Indiana's top jurists granted transfer Wednesday in five cases and will consider issues involving physicians who leave foreign objects in a patient's body, parental termination hearings conducted without the parent, timely court-filing deadlines, and the sentencing options courts have after probation violations.In Russell Prewitt v. State of Indiana, No. 10A04-0610-CR-589, the Court of Appeals in April reversed a Clark County case in which the judge revised a sentence after the defendant violated his probation. The appellate judges held that the lower...
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Court: Wrongful death claim timely filed

January 1, 2007
Jennifer Nelson
Indiana's professional statute of limitations does not trump the state's Wrongful Death Act's statute of limitations, ruled the Indiana Court of Appeals. In The Estate of Martha O'Neal, by personal representative Therese Newkirk v. Bethlehem Woods Nursing and Rehabilitation Center, LLC, No. 90A05-0705-CV-271, the appellate court was asked to decided if the statute of limitations had expired prior to O'Neal's estate filing a wrongful death complaint against Bethlehem on Oct 22, 2003. O'Neal was admitted to Bethlehem for rehabilitation on Sept. 10,...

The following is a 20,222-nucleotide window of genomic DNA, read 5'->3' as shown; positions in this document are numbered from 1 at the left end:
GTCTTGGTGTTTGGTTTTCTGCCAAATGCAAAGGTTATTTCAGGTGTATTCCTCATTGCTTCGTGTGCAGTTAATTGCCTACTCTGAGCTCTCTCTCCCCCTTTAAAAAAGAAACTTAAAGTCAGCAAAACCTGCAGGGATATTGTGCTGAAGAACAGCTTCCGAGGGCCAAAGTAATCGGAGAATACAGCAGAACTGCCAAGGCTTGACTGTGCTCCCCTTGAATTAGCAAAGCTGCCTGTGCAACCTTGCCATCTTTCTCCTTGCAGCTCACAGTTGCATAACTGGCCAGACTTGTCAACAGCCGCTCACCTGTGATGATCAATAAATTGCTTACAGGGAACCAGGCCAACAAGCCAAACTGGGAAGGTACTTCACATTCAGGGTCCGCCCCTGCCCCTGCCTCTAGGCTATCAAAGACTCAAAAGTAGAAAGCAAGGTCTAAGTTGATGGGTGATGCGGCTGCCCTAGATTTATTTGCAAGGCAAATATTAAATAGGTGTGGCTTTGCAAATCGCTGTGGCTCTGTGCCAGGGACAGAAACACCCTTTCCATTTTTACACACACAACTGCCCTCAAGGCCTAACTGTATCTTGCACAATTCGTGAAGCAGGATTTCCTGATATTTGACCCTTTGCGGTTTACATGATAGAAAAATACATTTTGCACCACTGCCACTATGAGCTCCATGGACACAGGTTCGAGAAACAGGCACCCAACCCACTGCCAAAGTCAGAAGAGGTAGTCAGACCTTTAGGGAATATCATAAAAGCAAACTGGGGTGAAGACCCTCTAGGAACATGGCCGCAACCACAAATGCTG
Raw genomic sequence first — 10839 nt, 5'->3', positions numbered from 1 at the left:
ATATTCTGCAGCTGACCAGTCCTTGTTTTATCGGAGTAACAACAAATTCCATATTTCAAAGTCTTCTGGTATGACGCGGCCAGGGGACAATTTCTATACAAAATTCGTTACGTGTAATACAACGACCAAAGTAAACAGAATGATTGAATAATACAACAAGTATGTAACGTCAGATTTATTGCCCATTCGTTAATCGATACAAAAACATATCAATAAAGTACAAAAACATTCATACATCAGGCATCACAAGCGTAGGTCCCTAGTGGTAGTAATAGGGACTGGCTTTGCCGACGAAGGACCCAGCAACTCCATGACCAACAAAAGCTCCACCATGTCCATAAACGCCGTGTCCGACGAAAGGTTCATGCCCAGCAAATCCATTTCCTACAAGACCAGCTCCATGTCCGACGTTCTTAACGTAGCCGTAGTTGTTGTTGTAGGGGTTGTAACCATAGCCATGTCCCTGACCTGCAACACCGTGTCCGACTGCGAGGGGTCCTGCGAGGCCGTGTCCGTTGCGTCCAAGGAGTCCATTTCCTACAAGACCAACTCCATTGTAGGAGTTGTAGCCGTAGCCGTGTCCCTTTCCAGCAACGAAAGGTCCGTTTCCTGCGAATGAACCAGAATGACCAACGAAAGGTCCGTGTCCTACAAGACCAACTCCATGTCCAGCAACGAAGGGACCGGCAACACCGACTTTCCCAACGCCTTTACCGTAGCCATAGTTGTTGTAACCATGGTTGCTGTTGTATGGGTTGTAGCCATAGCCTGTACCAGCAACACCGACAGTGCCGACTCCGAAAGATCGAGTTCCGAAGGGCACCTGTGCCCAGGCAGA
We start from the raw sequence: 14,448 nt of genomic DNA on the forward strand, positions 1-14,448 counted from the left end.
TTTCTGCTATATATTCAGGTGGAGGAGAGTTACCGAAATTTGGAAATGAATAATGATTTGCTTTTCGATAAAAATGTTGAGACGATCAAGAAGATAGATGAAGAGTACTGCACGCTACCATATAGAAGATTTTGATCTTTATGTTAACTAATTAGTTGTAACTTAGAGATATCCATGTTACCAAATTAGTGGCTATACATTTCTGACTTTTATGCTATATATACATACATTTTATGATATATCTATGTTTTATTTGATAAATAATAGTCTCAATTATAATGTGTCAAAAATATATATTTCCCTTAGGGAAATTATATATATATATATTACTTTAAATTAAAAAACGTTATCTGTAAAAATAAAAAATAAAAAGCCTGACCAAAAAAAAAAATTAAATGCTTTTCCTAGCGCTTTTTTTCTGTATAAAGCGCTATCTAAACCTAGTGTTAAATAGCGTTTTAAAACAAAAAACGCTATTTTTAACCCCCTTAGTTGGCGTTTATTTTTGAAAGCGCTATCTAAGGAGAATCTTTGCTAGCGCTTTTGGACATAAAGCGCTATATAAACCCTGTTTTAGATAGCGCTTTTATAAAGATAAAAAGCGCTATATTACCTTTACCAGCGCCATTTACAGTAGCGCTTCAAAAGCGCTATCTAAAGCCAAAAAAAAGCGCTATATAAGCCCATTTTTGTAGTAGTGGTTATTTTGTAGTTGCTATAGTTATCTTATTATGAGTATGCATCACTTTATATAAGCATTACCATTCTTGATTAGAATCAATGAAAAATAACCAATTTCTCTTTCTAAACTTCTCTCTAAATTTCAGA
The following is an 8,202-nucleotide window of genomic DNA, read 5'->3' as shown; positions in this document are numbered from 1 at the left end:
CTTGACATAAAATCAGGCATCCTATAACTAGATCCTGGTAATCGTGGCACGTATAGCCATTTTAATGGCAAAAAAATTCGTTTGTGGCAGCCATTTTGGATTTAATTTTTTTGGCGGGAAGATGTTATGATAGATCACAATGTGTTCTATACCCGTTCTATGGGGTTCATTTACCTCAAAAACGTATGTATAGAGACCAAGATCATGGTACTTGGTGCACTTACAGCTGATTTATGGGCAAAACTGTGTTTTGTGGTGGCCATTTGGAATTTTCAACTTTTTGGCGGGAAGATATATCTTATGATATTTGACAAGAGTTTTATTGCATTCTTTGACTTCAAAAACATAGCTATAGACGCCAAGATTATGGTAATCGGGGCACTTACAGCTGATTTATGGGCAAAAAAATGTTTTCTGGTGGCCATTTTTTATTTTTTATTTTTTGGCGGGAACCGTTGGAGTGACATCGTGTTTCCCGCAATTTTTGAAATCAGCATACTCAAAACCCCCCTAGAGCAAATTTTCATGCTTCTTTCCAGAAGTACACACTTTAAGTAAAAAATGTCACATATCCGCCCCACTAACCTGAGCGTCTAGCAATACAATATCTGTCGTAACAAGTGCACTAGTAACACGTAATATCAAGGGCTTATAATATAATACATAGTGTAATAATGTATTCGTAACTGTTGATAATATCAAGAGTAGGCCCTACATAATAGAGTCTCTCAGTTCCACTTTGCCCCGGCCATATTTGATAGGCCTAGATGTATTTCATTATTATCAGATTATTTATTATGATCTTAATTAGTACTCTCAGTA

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Court rules on med mal statute of limitations

January 1, 2007
Michael Hoskins
The Indiana Court of Appeals today reversed and remanded to Lake Circuit Court a medical malpractice case, holding that it is unconstitutional to apply the state statute's "occurrence-based" nature to the man suing a surgeon.In Victor Herron v. Anthony A. Anigbo, M.D. http://www.in.gov/judiciary/opinions/pdf/05230712jsk.pdf , No. 45A03-0608-CV-378, the three-judge panel ruled the trial court erred in concluding that Herron's discovery date allowed for sufficient knowledge to discover the malpractice.The suit stems from Herron's fall outside his home and his admittance to a...
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  1. "Am I bugging you? I don't mean to bug ya." If what I wrote below is too much social philosophy for Indiana attorneys, just take ten this vacay to watch The Lego Movie with kiddies and sing along where appropriate: https://www.youtube.com/watch?v=etzMjoH0rJw